When Arizona passed law SB 1070 this April, I was immediately filled with such deep emotions that I could barely put them into words: shock, shame, horror, fear. I had spent my adolescence in a rural community in America where I was “profiled” on a daily basis. The stares, the taunts, the name-calling came back to me in a rush of memories. Being followed in stores. Being denied employment. Being told to my face by my classmates and by adults that I looked “wrong” because of my dark hair and eyes, my straight body, my round face. I knew what it was like to be profiled, and I knew it felt like Hell.
I also knew it had nothing to do with immigration status or finding people who were in America “illegally.” After all, I was born in America, and I am an American citizen. My only crime was that I didn’t look like everyone else in my community.
I posted a few notes about this on Facebook, but then my editor and friend at The Jakarta Post Weekender Magazine asked me if I would write up my experiences as an essay for The Weekender. I agreed.
Here’s the link: Being Profiled by May-lee Chai.
When I was a child, I had always hoped that one day some person would stand by my side and speak up for me against those who questioned my right to exist. As an adult, I know my rights and I can stand up for myself. But I still write about these issues so that I can be that one voice that speaks up for those who cannot yet speak for themselves–whether because they are too young or because they are afraid or because no one will listen. I also write because I know that I am not alone in opposing this kind of injustice, and I want my voice to join with the others who are speaking up now and will continue to do so. We cannot allow our civil rights to be taken away.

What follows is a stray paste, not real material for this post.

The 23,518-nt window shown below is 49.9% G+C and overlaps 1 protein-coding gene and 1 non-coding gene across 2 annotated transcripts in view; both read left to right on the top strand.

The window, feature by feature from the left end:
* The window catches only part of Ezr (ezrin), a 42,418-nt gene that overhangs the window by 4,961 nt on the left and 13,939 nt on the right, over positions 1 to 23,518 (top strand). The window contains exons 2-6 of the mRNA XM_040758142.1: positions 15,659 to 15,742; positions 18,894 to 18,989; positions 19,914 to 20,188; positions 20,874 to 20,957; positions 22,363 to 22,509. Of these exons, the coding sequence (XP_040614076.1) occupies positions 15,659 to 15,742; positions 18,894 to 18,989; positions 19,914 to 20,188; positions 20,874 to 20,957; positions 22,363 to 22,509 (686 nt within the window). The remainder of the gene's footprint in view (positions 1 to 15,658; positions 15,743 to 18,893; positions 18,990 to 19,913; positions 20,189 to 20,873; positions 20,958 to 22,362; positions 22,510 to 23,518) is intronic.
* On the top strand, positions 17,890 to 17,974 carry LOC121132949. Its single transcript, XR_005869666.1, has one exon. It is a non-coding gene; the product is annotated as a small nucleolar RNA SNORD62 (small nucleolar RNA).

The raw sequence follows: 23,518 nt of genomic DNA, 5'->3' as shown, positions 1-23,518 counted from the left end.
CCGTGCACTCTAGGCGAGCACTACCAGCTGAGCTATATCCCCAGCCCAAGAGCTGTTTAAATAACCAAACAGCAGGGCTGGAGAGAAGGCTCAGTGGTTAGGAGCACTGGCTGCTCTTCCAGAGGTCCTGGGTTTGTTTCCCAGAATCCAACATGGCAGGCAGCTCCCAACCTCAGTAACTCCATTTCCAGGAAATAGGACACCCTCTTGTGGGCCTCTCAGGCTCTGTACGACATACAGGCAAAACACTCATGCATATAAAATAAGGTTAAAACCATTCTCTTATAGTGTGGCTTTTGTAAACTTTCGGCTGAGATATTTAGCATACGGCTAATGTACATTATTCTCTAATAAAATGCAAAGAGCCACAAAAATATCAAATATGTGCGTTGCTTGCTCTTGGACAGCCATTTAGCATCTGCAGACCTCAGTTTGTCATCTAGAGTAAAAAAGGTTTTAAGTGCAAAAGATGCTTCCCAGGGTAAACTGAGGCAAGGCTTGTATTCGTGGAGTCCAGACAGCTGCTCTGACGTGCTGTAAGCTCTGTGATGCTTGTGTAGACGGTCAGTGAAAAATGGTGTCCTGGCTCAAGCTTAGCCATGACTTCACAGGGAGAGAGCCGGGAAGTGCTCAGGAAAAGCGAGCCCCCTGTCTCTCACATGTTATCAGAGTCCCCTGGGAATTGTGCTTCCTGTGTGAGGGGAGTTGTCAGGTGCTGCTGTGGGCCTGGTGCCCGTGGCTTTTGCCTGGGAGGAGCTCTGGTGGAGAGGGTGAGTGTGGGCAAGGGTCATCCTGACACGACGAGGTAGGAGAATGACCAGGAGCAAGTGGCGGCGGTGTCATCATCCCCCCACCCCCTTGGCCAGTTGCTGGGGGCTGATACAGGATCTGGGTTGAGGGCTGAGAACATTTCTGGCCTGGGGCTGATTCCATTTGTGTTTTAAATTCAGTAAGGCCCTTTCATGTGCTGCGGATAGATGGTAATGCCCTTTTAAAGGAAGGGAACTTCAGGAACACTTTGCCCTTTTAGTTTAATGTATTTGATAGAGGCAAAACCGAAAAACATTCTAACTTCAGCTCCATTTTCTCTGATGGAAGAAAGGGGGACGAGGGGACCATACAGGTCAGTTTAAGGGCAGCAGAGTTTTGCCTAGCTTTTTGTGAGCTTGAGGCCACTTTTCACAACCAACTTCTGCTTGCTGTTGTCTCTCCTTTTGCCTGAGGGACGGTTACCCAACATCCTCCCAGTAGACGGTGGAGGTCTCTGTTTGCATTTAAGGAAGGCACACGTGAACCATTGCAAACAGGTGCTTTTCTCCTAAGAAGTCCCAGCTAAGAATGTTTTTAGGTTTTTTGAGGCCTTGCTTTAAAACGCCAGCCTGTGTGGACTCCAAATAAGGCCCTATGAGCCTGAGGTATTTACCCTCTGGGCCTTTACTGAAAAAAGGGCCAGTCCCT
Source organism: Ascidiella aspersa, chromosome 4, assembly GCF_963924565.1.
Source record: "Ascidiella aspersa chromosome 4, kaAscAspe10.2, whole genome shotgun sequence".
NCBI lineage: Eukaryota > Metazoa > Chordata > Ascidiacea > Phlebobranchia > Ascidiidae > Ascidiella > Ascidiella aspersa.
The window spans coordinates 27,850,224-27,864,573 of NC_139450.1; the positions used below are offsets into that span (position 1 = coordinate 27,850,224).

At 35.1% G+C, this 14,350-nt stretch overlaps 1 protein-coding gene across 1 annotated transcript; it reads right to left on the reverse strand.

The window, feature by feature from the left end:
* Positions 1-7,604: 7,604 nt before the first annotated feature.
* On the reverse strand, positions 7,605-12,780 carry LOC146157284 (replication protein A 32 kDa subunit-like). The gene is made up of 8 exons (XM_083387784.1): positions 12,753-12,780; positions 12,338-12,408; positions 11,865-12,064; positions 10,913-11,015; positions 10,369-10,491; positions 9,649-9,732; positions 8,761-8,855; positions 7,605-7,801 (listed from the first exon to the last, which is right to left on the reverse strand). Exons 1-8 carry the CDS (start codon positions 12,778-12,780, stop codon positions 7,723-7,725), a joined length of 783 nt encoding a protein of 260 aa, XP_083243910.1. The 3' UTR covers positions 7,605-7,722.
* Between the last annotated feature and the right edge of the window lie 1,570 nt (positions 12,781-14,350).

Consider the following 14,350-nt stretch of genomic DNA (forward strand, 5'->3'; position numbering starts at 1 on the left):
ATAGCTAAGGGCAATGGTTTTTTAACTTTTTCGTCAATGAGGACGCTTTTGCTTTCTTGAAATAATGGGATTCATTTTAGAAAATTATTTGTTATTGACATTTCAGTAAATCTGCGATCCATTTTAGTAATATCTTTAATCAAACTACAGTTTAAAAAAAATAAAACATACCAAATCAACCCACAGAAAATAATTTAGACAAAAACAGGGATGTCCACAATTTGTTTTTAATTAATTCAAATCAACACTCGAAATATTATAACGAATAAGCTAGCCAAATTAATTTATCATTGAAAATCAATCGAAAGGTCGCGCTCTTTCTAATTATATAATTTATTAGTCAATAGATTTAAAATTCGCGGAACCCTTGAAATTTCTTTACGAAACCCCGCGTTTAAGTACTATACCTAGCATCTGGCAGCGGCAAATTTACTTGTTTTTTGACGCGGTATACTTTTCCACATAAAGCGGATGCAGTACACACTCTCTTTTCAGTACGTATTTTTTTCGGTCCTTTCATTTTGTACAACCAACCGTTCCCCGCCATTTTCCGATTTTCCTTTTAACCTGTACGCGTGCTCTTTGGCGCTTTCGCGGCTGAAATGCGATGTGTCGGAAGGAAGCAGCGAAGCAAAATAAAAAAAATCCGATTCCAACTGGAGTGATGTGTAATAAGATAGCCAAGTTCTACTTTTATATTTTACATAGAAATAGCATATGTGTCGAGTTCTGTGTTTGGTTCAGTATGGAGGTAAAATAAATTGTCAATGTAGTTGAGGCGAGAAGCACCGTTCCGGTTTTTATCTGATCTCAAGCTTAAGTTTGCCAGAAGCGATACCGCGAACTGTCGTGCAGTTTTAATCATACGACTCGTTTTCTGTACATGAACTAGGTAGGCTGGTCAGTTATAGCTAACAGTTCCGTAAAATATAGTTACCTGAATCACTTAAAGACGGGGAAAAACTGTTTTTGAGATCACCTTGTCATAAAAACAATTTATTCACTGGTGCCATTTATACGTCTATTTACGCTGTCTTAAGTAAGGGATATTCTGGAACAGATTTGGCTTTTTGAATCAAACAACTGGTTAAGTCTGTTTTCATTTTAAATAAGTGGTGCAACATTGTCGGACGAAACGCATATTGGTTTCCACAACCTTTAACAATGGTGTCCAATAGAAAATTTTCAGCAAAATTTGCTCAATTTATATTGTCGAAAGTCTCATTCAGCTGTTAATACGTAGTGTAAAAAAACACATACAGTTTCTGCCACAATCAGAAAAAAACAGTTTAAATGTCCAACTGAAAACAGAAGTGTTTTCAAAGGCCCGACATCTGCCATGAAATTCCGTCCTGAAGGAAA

[To see more clearly the original layout of the article from The Weekender Magazine, with the beautiful graphic by Lucynda Gunadi, you can download the pdf here: weekender_AUGUST_2010_being_profiled. The photo montage is meant to illustrate the article; it is not a photograph of me.]